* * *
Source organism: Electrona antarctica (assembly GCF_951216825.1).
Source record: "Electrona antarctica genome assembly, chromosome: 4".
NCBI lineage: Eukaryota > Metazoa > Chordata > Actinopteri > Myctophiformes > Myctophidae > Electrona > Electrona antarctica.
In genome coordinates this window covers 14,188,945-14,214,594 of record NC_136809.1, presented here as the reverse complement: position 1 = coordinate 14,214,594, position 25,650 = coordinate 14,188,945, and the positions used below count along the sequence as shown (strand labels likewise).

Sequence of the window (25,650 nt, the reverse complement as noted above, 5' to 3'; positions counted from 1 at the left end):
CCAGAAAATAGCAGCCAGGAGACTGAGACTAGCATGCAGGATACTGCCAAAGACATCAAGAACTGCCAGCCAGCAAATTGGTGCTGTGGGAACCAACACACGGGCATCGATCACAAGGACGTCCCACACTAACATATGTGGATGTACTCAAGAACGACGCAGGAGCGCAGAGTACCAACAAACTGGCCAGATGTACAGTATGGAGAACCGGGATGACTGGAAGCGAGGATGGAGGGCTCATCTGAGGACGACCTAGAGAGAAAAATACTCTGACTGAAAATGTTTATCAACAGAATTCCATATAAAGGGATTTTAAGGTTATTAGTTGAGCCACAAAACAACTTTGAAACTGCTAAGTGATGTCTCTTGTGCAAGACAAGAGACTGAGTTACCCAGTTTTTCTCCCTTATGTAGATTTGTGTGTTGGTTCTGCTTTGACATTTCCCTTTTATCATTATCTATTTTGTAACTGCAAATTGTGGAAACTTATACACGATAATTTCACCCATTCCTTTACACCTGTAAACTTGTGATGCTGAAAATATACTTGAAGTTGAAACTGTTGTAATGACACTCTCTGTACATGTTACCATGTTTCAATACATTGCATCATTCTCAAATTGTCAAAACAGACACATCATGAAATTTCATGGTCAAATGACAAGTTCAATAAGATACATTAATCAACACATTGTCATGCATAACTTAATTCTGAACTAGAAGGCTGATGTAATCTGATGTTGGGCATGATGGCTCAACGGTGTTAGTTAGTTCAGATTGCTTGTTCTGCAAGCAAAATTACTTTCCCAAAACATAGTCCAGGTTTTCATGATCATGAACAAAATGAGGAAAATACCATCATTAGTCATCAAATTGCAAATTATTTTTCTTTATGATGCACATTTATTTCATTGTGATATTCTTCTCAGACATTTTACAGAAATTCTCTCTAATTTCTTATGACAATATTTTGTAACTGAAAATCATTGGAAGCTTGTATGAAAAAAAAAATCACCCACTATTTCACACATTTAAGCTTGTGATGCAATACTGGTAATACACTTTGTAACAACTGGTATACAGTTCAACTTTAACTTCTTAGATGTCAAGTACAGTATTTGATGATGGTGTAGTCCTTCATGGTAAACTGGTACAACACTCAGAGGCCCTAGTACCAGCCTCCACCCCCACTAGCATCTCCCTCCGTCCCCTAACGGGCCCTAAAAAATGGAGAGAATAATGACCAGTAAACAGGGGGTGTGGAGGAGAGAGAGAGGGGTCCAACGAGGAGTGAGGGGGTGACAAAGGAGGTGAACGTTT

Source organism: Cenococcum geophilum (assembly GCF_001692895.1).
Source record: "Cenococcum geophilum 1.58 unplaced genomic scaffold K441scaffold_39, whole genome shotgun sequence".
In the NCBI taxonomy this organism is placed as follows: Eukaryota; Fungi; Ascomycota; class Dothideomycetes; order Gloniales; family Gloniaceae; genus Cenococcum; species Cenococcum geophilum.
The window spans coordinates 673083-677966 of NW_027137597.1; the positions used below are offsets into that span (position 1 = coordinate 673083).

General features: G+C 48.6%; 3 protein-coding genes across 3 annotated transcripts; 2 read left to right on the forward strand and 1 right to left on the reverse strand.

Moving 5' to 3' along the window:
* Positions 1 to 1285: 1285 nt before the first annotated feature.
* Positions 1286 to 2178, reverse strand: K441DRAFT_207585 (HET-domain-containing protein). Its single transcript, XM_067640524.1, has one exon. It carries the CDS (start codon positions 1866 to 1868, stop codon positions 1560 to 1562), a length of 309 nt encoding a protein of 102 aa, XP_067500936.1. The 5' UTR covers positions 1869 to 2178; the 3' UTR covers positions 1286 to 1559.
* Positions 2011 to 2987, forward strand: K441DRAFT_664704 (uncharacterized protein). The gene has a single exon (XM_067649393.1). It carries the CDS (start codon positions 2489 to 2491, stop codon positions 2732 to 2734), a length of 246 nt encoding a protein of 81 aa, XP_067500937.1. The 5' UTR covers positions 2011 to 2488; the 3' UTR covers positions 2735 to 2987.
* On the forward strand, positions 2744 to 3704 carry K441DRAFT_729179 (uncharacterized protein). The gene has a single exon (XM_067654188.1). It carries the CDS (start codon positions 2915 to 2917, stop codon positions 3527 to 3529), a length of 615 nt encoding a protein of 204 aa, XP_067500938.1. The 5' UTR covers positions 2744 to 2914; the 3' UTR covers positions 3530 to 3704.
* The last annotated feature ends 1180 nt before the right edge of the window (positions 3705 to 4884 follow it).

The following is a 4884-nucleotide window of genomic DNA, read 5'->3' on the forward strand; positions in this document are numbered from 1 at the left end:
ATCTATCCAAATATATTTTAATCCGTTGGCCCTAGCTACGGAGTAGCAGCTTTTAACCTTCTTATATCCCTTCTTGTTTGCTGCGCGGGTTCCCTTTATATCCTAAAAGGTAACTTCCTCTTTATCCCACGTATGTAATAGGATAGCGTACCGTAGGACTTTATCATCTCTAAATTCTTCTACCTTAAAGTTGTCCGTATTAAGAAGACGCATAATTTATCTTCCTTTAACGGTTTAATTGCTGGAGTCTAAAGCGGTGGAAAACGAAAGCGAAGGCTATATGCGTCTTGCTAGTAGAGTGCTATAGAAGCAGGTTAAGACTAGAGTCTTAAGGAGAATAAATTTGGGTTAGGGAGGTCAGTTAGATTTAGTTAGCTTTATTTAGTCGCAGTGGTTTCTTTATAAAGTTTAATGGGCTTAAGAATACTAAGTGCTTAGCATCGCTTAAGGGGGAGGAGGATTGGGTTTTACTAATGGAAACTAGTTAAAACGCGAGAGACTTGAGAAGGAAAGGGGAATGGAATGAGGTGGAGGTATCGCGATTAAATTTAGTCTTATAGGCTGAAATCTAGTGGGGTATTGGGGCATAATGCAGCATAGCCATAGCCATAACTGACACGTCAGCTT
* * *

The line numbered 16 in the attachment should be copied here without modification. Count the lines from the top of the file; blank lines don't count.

* On the forward strand, positions 2744 to 3704 carry K441DRAFT_729179 (uncharacterized protein). The gene has a single exon (XM_067654188.1). It carries the CDS (start codon positions 2915 to 2917, stop codon positions 3527 to 3529), a length of 615 nt encoding a protein of 204 aa, XP_067500938.1. The 5' UTR covers positions 2744 to 2914; the 3' UTR covers positions 3530 to 3704.